Sunday, September 23, 2007

Gram Jyoti aka e-Exploit

Ericsson, BSNL, Airtel, Apollo Hospitals, Edurite Technologies, Turner Broadcasting and an NGO Hand-in-Hand are partners in reaching out to about one-and-a-half dozen remote villages around the
ancient sea port Mahabalipuram.

Pioneered by Ericsson's WCDMA/HSPA technology (basically 3G), the Gram Jyothi scheme would ensure that these villages are connected to the world through broadband for e-health and e-education. It may look like a programme of combined Corporate Social Responsibility, though in reality, it is the roll out of a fantastic business model to leverage cutting edge technology to tap the rural economy. Not in lakhs or thousands but in installments of one or two rupee per family per day.

Each partner provides a service and has his share in the business. After a visit to Vadugambadi panchayat to have a taste of the pilot project, an Ericsson boss said the 3G technology could be rolled out simultaneously in the villages along with cities once the government grants license for the technology. Using the existing GSM towers of the operators, Ericsson could roll out broadband to lakhs of villages with no landlines across the country but connected through GSM network in a cost-effective manner. Offering 3G using existing GSM network could cost about 25 percent more, said Ericsson's director for 3G Programme.

Radiating 3G signals through existing telecom operators, Ericsson would have business partnerships with like-minded service providers to offer services like e-health, e-education and e-governance for the benefit of the local community. At the office provided by the panchayat free of cost, the staff of the concerned agencies and a few trained village youth help doctors from Apollo Hospitals in Chennai to diagnose the illness of the villagers through a detailed discussion and prescribe tablets or syrup for common ailments. The medicines are also given to the villagers free of cost; for now.

``There is no free lunch,'' says Prof K Ganapathy, president, Apollo Telemedicine. For the system to be self-sustaining, there has to be business in it ultimately, he emphasised. Apollo has a plan to collect 50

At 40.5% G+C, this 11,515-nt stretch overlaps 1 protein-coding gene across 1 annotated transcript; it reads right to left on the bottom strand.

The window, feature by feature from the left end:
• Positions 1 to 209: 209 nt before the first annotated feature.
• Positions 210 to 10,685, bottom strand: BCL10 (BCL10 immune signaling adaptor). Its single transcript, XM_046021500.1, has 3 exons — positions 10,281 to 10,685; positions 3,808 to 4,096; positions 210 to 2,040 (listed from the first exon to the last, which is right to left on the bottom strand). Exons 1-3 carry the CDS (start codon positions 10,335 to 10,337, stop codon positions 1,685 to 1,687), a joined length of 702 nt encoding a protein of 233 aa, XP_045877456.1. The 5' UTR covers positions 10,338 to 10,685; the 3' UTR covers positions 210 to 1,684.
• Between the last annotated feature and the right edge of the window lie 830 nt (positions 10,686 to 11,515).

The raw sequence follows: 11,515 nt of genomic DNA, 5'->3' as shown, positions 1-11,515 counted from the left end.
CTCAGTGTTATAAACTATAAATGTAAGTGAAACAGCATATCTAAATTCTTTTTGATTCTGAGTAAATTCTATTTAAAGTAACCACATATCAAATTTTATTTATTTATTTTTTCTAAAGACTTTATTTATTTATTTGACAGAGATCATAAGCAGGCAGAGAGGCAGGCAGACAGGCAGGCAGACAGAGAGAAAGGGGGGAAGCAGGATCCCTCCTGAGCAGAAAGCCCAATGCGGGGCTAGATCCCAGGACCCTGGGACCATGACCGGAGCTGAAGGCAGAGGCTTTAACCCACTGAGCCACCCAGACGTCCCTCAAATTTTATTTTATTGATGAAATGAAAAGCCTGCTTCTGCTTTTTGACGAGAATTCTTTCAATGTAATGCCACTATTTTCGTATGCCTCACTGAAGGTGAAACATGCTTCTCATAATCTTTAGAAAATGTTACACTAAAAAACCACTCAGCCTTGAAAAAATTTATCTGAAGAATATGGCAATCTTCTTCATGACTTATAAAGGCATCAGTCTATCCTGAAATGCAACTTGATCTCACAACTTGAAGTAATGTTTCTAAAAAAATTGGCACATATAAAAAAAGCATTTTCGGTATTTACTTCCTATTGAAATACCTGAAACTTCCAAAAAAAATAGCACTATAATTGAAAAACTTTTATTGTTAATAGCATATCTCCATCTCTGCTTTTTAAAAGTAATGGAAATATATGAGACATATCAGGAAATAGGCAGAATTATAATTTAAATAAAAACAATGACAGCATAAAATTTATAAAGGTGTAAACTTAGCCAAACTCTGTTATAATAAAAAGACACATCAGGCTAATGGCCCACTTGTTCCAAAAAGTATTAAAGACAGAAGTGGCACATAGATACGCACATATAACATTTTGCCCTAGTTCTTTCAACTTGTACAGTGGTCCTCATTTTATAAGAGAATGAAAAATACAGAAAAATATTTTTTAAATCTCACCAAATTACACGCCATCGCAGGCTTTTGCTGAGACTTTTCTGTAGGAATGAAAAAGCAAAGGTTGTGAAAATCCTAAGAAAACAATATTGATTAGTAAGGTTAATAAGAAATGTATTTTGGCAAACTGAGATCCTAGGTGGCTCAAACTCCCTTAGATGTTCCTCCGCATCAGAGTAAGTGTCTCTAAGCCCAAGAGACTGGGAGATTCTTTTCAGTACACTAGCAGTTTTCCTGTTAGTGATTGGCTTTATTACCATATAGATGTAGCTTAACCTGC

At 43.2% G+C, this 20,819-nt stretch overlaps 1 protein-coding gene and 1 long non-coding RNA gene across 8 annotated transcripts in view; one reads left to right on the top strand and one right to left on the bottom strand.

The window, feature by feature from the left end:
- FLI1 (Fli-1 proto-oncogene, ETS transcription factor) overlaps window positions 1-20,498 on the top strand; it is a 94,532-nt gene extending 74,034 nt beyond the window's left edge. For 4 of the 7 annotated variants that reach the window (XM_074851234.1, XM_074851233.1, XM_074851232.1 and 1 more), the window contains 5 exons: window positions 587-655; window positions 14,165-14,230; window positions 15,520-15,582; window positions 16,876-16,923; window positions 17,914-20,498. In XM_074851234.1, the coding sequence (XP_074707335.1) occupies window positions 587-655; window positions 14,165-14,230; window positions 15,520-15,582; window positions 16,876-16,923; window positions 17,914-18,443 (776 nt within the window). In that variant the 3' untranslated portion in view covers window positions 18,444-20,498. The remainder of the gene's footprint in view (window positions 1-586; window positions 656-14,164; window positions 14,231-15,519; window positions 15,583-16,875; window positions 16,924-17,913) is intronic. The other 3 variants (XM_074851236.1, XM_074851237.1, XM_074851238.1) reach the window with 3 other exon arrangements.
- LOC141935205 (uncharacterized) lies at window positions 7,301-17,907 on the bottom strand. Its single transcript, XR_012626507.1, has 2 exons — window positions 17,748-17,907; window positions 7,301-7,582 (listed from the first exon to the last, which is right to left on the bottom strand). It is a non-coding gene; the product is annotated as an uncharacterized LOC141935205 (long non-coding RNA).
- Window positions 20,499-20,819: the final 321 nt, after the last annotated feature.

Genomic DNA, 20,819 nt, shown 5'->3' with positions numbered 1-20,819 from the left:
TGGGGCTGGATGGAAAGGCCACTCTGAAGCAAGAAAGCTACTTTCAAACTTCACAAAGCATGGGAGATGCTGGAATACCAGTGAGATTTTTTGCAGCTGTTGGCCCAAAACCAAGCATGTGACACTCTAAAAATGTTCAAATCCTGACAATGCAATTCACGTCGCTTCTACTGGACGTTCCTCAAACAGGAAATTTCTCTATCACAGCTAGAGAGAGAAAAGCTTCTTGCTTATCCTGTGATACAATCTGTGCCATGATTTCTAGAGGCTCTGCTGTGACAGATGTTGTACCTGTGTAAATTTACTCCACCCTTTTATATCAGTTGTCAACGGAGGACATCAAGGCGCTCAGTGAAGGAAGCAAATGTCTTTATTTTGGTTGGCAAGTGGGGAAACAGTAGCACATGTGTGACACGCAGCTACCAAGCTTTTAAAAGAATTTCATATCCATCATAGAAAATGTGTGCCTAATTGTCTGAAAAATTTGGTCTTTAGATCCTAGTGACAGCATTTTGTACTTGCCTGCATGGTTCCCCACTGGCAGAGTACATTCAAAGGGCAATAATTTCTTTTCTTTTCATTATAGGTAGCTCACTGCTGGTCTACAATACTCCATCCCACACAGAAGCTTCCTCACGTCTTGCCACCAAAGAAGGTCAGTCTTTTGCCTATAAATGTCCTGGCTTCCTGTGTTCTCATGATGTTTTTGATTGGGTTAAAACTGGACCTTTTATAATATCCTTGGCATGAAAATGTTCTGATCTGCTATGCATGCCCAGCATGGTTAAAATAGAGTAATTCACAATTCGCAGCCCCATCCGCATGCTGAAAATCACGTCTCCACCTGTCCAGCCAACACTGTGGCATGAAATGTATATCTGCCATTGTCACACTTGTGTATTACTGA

paise per person in the panchayat that roughly has about 3,000 inhabitants. The panchayat is yet to accept the plan.

Once the deal is through, Apollo will earn about Rs 50,000 per month from the panchayat. ``If we can offer the e-medicine service to thousands of villages, then it is blue chip,'' Ganapathy said. Insurance companies also are in the loop. We presume that there will not be thousands of patients to be take care for serious illness, Ganapathy reveals his heart. With his experience in tele-medicine for over seven years, Ganapathy feels the 3G platform to be stable. So, the technology is there. Will the villagers accept? Giving away a rupee or two will not be a problem, says an elder adding that the men spend hundreds in bottles.

Simultaneously, a teacher sitting in Chennai starts lessons to three schools around Mahabalipuram. As the technology was being tested, the teething troubles are there. But the video and animation are quite good.
Again, e-education comes free of cost for the first three months, the trial period. ``We will offer lessons in Tamil as well,'' assures a technician from Edurite. It will come at a subsidised rate. Wonder, why the state that distributes television sets to houses is not giving it to schools and have the best teachers take classess. Vikram Sarabai thought this fifty years ago. Still, the governments are thoughtless.

Services on e-governance like obtaining birth and death certificates, paying bills or tax among other things would also be offered in future, for a nominal rate. As e-governance is still in its primitive stages not many villagers have a taste of it. The internet kiosks are basically for kids to play karate and car race. But we are talking about private companies here. Ericsson, plans to have partners for information, entertainment are also
in the loop.

Theoretically, the business model is possible through unwiring and cross-subsidy. Just a reminder. It is not a service. It is purely a business model. It might work but the question is will it work wonders for the rural folk?

1 comment:

bhamsblog said...

Don't you think if technology is going to deliver swifter health care and better educaitonal tools, for Rs 1 or less, you could view it as a positive beginning in bringing rural India into the tecnology loop?
Had it been Rs 5 or more I would call it exploitaiton or greed even.
And dont you tink there could be accountability when someone is charging? As against govt giving it as a vote-bank aimed sop?

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There lies a magical land. Surrounded by the green ghats to the west, gurgling great rivers on the east, the valley with the very blue sky. A temple town of the tamils. Sitting on the dancing rock on the highland overlooking the valley, the writer procreates the lives of the people of this lesser known south west. Full of strange yet simple souls.